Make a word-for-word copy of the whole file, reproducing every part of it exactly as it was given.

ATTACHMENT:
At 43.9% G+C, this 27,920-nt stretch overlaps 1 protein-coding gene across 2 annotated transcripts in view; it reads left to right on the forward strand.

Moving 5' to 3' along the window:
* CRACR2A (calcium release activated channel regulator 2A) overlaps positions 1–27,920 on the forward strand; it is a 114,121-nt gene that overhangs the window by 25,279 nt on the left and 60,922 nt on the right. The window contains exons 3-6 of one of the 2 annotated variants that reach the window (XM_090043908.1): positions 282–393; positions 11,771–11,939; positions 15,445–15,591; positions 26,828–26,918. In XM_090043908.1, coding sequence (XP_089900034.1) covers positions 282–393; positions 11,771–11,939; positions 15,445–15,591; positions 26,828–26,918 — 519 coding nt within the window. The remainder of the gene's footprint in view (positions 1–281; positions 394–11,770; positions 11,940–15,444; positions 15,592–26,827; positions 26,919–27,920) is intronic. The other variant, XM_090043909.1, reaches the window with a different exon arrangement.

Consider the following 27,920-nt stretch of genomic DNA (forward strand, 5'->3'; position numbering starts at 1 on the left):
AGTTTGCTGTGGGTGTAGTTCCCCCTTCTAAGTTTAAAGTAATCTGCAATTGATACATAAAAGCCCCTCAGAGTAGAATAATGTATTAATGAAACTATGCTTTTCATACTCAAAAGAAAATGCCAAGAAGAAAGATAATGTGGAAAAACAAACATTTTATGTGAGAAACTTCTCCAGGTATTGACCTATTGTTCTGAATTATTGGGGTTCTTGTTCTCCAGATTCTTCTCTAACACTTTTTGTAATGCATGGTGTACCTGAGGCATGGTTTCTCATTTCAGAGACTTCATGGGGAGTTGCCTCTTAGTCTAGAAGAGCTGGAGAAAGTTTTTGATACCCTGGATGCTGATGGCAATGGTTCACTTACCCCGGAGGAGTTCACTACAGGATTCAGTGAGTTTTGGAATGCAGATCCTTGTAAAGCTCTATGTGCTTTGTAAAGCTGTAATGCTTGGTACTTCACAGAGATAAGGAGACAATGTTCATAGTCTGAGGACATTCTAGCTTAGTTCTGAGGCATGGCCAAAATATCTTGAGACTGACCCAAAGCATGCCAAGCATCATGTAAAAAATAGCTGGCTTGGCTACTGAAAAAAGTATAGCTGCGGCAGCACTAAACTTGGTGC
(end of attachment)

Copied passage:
At 43.9% G+C, this 27,920-nt stretch overlaps 1 protein-coding gene across 2 annotated transcripts in view; it reads left to right on the forward strand.

Moving 5' to 3' along the window:
* CRACR2A (calcium release activated channel regulator 2A) overlaps positions 1–27,920 on the forward strand; it is a 114,121-nt gene that overhangs the window by 25,279 nt on the left and 60,922 nt on the right. The window contains exons 3-6 of one of the 2 annotated variants that reach the window (XM_090043908.1): positions 282–393; positions 11,771–11,939; positions 15,445–15,591; positions 26,828–26,918. In XM_090043908.1, coding sequence (XP_089900034.1) covers positions 282–393; positions 11,771–11,939; positions 15,445–15,591; positions 26,828–26,918 — 519 coding nt within the window. The remainder of the gene's footprint in view (positions 1–281; positions 394–11,770; positions 11,940–15,444; positions 15,592–26,827; positions 26,919–27,920) is intronic. The other variant, XM_090043909.1, reaches the window with a different exon arrangement.

Consider the following 27,920-nt stretch of genomic DNA (forward strand, 5'->3'; position numbering starts at 1 on the left):
AGTTTGCTGTGGGTGTAGTTCCCCCTTCTAAGTTTAAAGTAATCTGCAATTGATACATAAAAGCCCCTCAGAGTAGAATAATGTATTAATGAAACTATGCTTTTCATACTCAAAAGAAAATGCCAAGAAGAAAGATAATGTGGAAAAACAAACATTTTATGTGAGAAACTTCTCCAGGTATTGACCTATTGTTCTGAATTATTGGGGTTCTTGTTCTCCAGATTCTTCTCTAACACTTTTTGTAATGCATGGTGTACCTGAGGCATGGTTTCTCATTTCAGAGACTTCATGGGGAGTTGCCTCTTAGTCTAGAAGAGCTGGAGAAAGTTTTTGATACCCTGGATGCTGATGGCAATGGTTCACTTACCCCGGAGGAGTTCACTACAGGATTCAGTGAGTTTTGGAATGCAGATCCTTGTAAAGCTCTATGTGCTTTGTAAAGCTGTAATGCTTGGTACTTCACAGAGATAAGGAGACAATGTTCATAGTCTGAGGACATTCTAGCTTAGTTCTGAGGCATGGCCAAAATATCTTGAGACTGACCCAAAGCATGCCAAGCATCATGTAAAAAATAGCTGGCTTGGCTACTGAAAAAAGTATAGCTGCGGCAGCACTAAACTTGGTGC